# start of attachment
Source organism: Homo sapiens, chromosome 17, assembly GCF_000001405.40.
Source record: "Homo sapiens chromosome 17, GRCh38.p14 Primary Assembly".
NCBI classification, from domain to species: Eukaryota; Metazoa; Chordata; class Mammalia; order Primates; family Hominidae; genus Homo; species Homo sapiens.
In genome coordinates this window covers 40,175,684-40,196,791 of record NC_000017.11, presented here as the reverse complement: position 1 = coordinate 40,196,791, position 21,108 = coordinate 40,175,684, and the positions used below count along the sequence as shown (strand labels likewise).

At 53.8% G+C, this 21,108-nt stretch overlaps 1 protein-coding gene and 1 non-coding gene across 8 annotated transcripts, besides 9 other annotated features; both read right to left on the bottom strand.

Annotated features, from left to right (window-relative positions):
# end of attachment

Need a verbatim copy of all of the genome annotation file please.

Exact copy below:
Source organism: Homo sapiens, chromosome 17, assembly GCF_000001405.40.
Source record: "Homo sapiens chromosome 17, GRCh38.p14 Primary Assembly".
NCBI classification, from domain to species: Eukaryota; Metazoa; Chordata; class Mammalia; order Primates; family Hominidae; genus Homo; species Homo sapiens.
In genome coordinates this window covers 40,175,684-40,196,791 of record NC_000017.11, presented here as the reverse complement: position 1 = coordinate 40,196,791, position 21,108 = coordinate 40,175,684, and the positions used below count along the sequence as shown (strand labels likewise).

At 53.8% G+C, this 21,108-nt stretch overlaps 1 protein-coding gene and 1 non-coding gene across 8 annotated transcripts, besides 9 other annotated features; both read right to left on the bottom strand.

Annotated features, from left to right (window-relative positions):